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Colombia launches major emergency ops after floods

by Staff Writers
Bogota (AFP) April 25, 2011
Some 160,000 Colombian police officers and 52 aircraft are participating in emergency operations following deadly floods that killed 67 people and caused widespread damage, officials said Monday.

The police are focusing on rescue, evacuation, food distribution, security at shelters, manning state roads and other emergencies, according to a statement from the police directorate.

The aircraft, which include helicopters, are ready to "respond immediately to any contingency, to the extent that weather conditions permit the movement of equipment," it added.

Government aircraft have completed 102 hours of flight so far this year during which they have transported 223 people affected by floods and overflowing rivers.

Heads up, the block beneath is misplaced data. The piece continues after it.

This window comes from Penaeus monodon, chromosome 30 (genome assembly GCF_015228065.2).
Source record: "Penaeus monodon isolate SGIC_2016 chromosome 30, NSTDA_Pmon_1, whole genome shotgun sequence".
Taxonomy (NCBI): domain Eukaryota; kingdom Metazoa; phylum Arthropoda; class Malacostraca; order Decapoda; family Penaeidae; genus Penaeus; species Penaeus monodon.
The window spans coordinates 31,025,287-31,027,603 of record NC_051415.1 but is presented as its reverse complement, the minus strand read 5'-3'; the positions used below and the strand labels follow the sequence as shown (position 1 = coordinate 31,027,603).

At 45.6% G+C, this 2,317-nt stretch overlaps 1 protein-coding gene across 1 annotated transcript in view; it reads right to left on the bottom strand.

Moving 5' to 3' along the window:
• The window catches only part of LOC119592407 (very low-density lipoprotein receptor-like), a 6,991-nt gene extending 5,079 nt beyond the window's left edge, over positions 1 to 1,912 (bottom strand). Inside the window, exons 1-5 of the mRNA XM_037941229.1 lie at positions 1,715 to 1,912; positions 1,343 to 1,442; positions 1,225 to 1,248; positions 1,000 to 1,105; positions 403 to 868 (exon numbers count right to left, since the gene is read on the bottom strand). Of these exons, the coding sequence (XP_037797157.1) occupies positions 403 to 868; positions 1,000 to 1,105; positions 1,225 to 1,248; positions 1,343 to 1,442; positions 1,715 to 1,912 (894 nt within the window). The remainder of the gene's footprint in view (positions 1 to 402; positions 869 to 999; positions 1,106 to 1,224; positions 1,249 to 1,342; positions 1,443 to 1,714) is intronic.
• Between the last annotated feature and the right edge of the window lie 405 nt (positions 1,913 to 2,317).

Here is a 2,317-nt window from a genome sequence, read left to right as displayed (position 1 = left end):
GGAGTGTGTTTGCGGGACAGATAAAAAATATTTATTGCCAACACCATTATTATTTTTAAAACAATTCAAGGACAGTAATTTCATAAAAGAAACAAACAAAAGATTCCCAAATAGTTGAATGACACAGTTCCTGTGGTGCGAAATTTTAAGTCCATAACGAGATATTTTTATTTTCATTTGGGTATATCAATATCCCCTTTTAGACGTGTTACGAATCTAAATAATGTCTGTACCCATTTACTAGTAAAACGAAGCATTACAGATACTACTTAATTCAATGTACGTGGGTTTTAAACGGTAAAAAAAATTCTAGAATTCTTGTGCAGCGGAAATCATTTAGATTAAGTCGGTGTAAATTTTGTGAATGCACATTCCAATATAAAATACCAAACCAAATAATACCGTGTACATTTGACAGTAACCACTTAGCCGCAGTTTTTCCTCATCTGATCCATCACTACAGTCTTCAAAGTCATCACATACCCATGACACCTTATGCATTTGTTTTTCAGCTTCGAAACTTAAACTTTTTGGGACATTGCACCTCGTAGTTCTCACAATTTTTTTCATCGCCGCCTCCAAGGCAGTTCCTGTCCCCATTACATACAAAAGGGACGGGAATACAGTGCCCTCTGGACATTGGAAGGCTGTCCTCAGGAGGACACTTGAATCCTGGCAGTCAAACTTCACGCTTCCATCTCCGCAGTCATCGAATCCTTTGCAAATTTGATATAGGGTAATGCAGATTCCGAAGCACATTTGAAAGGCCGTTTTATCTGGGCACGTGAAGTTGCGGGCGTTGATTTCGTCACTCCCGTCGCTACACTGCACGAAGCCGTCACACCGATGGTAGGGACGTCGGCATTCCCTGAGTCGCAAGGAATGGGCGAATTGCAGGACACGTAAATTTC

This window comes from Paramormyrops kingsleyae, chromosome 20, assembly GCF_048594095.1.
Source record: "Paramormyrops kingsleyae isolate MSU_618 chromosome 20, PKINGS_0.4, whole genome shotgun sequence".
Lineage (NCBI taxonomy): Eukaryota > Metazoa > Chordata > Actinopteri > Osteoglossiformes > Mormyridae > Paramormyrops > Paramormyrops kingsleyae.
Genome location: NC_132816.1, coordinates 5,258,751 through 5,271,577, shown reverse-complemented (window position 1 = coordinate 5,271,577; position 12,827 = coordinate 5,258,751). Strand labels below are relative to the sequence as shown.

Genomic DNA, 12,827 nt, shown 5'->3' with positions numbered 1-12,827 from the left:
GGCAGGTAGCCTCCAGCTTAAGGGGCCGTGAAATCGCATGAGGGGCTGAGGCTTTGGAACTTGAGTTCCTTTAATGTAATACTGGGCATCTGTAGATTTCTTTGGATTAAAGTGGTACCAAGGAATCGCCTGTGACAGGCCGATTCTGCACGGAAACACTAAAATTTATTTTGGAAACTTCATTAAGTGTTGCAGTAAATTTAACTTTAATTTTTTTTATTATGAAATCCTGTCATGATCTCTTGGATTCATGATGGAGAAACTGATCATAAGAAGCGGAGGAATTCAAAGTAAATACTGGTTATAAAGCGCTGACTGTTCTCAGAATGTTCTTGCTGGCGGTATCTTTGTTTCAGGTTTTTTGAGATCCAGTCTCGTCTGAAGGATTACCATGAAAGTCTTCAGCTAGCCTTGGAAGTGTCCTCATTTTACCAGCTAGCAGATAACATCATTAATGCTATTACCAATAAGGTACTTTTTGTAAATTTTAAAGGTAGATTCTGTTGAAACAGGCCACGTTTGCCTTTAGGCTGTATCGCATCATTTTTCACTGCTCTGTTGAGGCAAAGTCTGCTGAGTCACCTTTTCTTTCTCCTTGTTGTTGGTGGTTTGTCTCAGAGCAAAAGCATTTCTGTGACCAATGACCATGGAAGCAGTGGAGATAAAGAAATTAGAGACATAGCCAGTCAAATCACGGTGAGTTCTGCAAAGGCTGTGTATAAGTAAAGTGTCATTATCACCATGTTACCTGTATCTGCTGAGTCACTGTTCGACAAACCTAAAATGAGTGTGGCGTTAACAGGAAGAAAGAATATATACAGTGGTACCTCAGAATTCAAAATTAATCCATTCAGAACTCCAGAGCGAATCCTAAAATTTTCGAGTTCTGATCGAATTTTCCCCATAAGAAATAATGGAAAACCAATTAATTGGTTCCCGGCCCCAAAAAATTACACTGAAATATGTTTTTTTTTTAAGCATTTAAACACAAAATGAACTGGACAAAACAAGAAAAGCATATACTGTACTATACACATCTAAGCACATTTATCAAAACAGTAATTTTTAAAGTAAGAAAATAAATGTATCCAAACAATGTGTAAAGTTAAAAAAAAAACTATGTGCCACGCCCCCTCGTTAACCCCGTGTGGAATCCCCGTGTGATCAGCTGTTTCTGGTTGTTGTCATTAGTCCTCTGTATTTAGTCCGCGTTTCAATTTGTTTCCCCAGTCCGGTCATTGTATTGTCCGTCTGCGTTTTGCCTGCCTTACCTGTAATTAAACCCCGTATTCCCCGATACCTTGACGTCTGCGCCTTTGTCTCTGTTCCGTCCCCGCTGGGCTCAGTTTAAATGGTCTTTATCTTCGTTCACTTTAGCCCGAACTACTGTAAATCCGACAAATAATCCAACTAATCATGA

Heavy rains that battered Colombia this month have so far left 67 dead, 36 wounded and eight missing, while another 98,000 were injured and 183 homes were destroyed.

That brings the total this year to 90 dead, 15 missing and 208,581 people affected by the disaster, according to the Interior and Justice Ministry.

The heavy rains, triggered by the La Nina weather phenomenon, have caused damage in 28 of the country's 32 departments, and have blocked 16 major roads due to landslides. Some have collapsed entirely.

More than 900,000 hectares (2.22 million acres) of land have been ravaged by rising rivers that overflowed, according to government figures. Colombian President Juan Manuel Santos's government has provided victims $176 million in aid.

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